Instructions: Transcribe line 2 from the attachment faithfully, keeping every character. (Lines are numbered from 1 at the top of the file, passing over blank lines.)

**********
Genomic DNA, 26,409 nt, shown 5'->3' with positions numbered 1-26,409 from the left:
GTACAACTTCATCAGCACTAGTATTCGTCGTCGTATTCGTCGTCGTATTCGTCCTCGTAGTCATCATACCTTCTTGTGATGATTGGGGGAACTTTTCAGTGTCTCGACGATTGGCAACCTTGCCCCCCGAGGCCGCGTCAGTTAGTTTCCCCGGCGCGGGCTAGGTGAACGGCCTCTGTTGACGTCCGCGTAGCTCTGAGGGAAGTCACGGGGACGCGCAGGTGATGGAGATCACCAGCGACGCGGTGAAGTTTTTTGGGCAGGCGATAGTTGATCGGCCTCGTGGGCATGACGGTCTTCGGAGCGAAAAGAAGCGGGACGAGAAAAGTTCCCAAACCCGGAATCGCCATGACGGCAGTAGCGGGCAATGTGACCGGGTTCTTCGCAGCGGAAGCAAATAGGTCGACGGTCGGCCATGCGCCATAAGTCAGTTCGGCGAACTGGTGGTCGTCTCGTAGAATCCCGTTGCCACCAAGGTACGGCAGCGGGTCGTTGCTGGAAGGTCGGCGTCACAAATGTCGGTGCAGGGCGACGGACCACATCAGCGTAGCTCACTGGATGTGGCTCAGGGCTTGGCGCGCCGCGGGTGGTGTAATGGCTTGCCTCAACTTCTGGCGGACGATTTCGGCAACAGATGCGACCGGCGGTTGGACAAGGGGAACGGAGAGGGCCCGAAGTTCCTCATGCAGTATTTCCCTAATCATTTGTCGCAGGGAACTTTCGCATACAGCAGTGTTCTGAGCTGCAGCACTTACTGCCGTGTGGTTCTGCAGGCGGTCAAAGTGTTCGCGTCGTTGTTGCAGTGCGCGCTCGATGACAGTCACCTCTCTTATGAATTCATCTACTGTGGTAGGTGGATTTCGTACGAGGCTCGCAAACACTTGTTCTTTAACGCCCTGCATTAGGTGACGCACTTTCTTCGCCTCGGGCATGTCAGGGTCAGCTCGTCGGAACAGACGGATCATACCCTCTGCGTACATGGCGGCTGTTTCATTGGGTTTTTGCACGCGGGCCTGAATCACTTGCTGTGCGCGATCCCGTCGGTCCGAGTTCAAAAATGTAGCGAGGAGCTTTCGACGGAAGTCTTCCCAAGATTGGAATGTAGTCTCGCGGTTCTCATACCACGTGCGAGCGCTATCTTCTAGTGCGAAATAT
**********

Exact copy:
GTACAACTTCATCAGCACTAGTATTCGTCGTCGTATTCGTCGTCGTATTCGTCCTCGTAGTCATCATACCTTCTTGTGATGATTGGGGGAACTTTTCAGTGTCTCGACGATTGGCAACCTTGCCCCCCGAGGCCGCGTCAGTTAGTTTCCCCGGCGCGGGCTAGGTGAACGGCCTCTGTTGACGTCCGCGTAGCTCTGAGGGAAGTCACGGGGACGCGCAGGTGATGGAGATCACCAGCGACGCGGTGAAGTTTTTTGGGCAGGCGATAGTTGATCGGCCTCGTGGGCATGACGGTCTTCGGAGCGAAAAGAAGCGGGACGAGAAAAGTTCCCAAACCCGGAATCGCCATGACGGCAGTAGCGGGCAATGTGACCGGGTTCTTCGCAGCGGAAGCAAATAGGTCGACGGTCGGCCATGCGCCATAAGTCAGTTCGGCGAACTGGTGGTCGTCTCGTAGAATCCCGTTGCCACCAAGGTACGGCAGCGGGTCGTTGCTGGAAGGTCGGCGTCACAAATGTCGGTGCAGGGCGACGGACCACATCAGCGTAGCTCACTGGATGTGGCTCAGGGCTTGGCGCGCCGCGGGTGGTGTAATGGCTTGCCTCAACTTCTGGCGGACGATTTCGGCAACAGATGCGACCGGCGGTTGGACAAGGGGAACGGAGAGGGCCCGAAGTTCCTCATGCAGTATTTCCCTAATCATTTGTCGCAGGGAACTTTCGCATACAGCAGTGTTCTGAGCTGCAGCACTTACTGCCGTGTGGTTCTGCAGGCGGTCAAAGTGTTCGCGTCGTTGTTGCAGTGCGCGCTCGATGACAGTCACCTCTCTTATGAATTCATCTACTGTGGTAGGTGGATTTCGTACGAGGCTCGCAAACACTTGTTCTTTAACGCCCTGCATTAGGTGACGCACTTTCTTCGCCTCGGGCATGTCAGGGTCAGCTCGTCGGAACAGACGGATCATACCCTCTGCGTACATGGCGGCTGTTTCATTGGGTTTTTGCACGCGGGCCTGAATCACTTGCTGTGCGCGATCCCGTCGGTCCGAGTTCAAAAATGTAGCGAGGAGCTTTCGACGGAAGTCTTCCCAAGATTGGAATGTAGTCTCGCGGTTCTCATACCACGTGCGAGCGCTATCTTCTAGTGCGAAATAT